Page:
• Graded exercise therapy – Explains the controversy and the research that has determined its unsuitability as a treatment for people with ME. We have uploaded these videos to the ME Association website (see below).
  • You also might like to watch two older but still very relevant videos about Young People with ME. They feature discussions on the subject from two paediatric experts, Professor Peter Rowe from America and Dr. Nigel Speight (who is a medical adviser to the ME Association).

An Introduction to ME/CFS

In this introductory video, clinical, research, and patient experts explain what we know about ME/CFS, the controversies and stigma still present in the field, how this disease affects the patient community, and where we go from here.

The video features interviews with Dr Charles Shepherd, Dr Luis Nacal, Professor Jonathan Edwards, Caroline Kingdon, Dr Nigel Speight, Professor Mark VanNess, Dr David Systrom, Dr David Tuller, Dr Nina Muirhead, Dr Eliana Lacerda, Professor Brian Hughes, and Naomi Wittingham who has had the disease for 30 years.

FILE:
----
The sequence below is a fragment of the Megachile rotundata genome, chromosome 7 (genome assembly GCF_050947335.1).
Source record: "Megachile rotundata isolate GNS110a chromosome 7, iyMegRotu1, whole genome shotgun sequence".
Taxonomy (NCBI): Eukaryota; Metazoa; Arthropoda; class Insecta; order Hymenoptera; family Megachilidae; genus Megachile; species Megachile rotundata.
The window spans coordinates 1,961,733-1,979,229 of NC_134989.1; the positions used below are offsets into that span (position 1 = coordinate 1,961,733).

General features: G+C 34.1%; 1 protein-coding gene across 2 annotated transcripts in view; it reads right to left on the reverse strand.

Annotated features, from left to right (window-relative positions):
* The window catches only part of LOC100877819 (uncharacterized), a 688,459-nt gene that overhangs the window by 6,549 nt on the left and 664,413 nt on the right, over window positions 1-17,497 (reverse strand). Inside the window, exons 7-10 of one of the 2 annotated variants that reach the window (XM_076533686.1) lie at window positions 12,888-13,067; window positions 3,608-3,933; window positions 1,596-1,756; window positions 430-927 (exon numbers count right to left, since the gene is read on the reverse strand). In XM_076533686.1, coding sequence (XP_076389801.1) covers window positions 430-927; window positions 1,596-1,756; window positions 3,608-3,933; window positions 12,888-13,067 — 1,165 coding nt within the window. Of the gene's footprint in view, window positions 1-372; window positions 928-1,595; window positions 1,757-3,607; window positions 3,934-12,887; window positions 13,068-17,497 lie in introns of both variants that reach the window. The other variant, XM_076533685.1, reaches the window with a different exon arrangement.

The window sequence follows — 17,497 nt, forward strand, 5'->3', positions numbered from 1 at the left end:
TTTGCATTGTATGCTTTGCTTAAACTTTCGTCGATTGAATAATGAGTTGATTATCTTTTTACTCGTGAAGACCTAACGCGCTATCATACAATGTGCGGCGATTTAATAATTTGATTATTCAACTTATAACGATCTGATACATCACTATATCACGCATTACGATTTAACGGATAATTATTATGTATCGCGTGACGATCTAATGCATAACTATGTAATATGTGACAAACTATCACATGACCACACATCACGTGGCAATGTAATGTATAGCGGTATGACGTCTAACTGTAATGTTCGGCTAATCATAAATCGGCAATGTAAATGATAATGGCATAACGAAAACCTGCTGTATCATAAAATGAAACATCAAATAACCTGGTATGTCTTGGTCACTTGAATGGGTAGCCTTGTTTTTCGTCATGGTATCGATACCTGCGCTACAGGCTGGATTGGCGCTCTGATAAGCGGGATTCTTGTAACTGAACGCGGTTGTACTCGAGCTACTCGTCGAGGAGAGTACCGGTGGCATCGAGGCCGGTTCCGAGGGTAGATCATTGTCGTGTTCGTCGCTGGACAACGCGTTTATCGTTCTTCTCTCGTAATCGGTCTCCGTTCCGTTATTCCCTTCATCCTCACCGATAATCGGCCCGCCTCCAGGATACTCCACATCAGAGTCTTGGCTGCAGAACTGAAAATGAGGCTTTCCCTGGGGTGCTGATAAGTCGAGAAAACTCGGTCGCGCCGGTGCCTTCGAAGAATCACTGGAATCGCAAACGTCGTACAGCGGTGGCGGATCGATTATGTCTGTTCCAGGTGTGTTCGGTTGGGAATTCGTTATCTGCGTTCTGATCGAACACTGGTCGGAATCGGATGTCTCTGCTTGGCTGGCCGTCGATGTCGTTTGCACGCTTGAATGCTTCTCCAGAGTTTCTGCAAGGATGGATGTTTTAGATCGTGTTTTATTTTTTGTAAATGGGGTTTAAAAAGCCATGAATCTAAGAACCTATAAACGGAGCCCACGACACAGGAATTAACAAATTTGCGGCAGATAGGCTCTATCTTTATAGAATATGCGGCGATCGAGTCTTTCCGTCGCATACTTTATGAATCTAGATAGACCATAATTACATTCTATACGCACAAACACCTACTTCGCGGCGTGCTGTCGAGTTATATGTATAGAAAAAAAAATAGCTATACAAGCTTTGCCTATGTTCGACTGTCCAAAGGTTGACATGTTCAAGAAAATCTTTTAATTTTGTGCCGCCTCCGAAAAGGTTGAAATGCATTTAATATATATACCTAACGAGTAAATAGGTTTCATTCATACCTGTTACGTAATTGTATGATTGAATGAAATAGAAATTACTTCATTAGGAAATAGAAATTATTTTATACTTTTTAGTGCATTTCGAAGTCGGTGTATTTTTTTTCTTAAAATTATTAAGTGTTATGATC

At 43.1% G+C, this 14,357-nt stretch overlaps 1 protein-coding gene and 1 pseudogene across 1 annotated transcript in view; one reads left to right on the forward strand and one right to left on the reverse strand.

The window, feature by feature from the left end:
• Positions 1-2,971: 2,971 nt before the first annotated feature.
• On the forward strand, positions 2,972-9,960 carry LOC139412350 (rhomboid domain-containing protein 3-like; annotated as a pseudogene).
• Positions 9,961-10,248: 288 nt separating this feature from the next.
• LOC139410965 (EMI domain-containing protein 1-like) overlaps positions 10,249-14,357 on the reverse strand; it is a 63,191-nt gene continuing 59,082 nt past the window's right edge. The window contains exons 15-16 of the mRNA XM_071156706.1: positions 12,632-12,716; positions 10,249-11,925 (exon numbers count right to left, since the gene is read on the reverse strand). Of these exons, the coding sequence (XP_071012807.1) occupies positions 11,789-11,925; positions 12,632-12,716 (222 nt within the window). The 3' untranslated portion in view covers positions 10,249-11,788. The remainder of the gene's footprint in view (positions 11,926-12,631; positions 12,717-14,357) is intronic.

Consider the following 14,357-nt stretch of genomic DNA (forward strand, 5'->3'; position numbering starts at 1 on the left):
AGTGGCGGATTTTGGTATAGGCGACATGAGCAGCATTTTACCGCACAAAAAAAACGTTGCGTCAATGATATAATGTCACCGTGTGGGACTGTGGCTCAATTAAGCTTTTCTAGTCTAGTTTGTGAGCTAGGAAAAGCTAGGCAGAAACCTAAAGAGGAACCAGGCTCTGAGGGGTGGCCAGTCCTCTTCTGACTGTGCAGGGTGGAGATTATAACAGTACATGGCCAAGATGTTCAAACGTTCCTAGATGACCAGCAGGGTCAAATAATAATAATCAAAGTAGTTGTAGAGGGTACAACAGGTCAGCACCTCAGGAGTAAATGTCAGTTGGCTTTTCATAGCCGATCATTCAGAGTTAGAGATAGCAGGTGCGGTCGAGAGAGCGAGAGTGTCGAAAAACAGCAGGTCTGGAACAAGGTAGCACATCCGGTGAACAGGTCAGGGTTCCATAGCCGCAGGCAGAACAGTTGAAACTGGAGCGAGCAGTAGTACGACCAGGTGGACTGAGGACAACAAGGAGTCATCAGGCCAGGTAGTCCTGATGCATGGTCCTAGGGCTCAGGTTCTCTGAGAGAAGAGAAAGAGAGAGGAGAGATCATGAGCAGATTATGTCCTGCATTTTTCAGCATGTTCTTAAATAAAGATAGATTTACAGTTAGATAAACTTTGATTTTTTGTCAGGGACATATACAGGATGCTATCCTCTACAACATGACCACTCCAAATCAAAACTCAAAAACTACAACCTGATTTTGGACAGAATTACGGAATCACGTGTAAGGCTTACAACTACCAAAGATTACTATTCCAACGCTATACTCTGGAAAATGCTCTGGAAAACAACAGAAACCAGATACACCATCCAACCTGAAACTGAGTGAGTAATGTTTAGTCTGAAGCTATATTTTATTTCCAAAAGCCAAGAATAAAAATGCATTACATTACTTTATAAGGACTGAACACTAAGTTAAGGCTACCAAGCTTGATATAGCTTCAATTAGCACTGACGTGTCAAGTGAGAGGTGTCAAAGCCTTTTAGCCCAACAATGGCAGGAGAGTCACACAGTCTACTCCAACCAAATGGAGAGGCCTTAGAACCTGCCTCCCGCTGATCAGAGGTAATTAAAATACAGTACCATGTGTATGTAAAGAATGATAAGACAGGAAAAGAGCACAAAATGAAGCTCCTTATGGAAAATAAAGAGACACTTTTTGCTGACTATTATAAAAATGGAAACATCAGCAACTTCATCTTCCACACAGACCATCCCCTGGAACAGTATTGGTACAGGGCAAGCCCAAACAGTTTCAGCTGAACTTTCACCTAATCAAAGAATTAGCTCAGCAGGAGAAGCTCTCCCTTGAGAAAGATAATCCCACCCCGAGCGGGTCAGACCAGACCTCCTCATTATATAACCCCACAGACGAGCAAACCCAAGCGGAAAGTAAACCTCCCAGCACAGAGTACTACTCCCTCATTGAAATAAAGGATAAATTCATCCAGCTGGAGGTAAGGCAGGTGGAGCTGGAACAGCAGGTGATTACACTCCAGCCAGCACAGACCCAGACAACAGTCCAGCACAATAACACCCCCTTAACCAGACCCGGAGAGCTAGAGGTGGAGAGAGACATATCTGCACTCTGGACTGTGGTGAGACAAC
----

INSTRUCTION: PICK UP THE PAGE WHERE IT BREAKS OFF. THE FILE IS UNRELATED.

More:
Severe and Very Severe ME/CFS

This powerful and informative video describes what life can be like for people who are suffering the worst forms of this disease. It is highly recommended, and comes with suggestions from clinical experts on how to best manage people who are really struggling for help and support.

“The most important thing that a doctor can do for a patient is to really recognise how devastating and life-changing this illness is. It's almost like being in a major trauma; a road-traffic accident, or spinal injury, or a big burn, or explosion.

“You suddenly go from having a very normal life that you are all happy with, and over a course of weeks or months, you lose everything. And it puts pressure on your job, it puts pressure on your relationships, puts pressure on the rest of your health, your family, your economic situation.

“My parents were at that point visiting me every week or every other week and they could see that I couldn't keep up looking after the house, looking after the children. And to begin with I went to their house for 4 days and I ended up there for 4 months.